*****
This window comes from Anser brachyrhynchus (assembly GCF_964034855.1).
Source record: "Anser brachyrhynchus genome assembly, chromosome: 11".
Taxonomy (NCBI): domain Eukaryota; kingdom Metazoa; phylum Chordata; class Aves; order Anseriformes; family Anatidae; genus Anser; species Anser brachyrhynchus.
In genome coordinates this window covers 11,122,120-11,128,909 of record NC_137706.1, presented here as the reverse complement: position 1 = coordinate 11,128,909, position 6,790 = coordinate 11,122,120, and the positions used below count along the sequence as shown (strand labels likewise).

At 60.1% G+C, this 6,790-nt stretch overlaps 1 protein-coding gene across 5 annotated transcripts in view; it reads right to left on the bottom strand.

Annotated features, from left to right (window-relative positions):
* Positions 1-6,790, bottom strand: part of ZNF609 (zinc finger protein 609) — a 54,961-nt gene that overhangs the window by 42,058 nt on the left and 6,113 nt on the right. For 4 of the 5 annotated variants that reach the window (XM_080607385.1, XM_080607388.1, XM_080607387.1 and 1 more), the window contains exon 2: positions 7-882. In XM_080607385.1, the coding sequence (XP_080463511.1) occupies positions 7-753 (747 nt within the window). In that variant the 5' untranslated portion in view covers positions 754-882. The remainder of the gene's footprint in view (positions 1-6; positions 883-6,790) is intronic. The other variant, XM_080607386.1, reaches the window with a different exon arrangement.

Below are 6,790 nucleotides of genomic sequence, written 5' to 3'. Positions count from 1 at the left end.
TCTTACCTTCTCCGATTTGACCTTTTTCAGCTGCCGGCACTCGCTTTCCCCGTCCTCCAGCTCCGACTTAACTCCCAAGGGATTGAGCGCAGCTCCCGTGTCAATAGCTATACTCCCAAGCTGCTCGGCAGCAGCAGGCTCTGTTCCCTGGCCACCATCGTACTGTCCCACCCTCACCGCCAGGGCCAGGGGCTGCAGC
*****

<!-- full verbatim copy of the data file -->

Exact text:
This window comes from Anser brachyrhynchus (assembly GCF_964034855.1).
Source record: "Anser brachyrhynchus genome assembly, chromosome: 11".
Taxonomy (NCBI): domain Eukaryota; kingdom Metazoa; phylum Chordata; class Aves; order Anseriformes; family Anatidae; genus Anser; species Anser brachyrhynchus.
In genome coordinates this window covers 11,122,120-11,128,909 of record NC_137706.1, presented here as the reverse complement: position 1 = coordinate 11,128,909, position 6,790 = coordinate 11,122,120, and the positions used below count along the sequence as shown (strand labels likewise).

At 60.1% G+C, this 6,790-nt stretch overlaps 1 protein-coding gene across 5 annotated transcripts in view; it reads right to left on the bottom strand.

Annotated features, from left to right (window-relative positions):
* Positions 1-6,790, bottom strand: part of ZNF609 (zinc finger protein 609) — a 54,961-nt gene that overhangs the window by 42,058 nt on the left and 6,113 nt on the right. For 4 of the 5 annotated variants that reach the window (XM_080607385.1, XM_080607388.1, XM_080607387.1 and 1 more), the window contains exon 2: positions 7-882. In XM_080607385.1, the coding sequence (XP_080463511.1) occupies positions 7-753 (747 nt within the window). In that variant the 5' untranslated portion in view covers positions 754-882. The remainder of the gene's footprint in view (positions 1-6; positions 883-6,790) is intronic. The other variant, XM_080607386.1, reaches the window with a different exon arrangement.

Below are 6,790 nucleotides of genomic sequence, written 5' to 3'. Positions count from 1 at the left end.
TCTTACCTTCTCCGATTTGACCTTTTTCAGCTGCCGGCACTCGCTTTCCCCGTCCTCCAGCTCCGACTTAACTCCCAAGGGATTGAGCGCAGCTCCCGTGTCAATAGCTATACTCCCAAGCTGCTCGGCAGCAGCAGGCTCTGTTCCCTGGCCACCATCGTACTGTCCCACCCTCACCGCCAGGGCCAGGGGCTGCAGC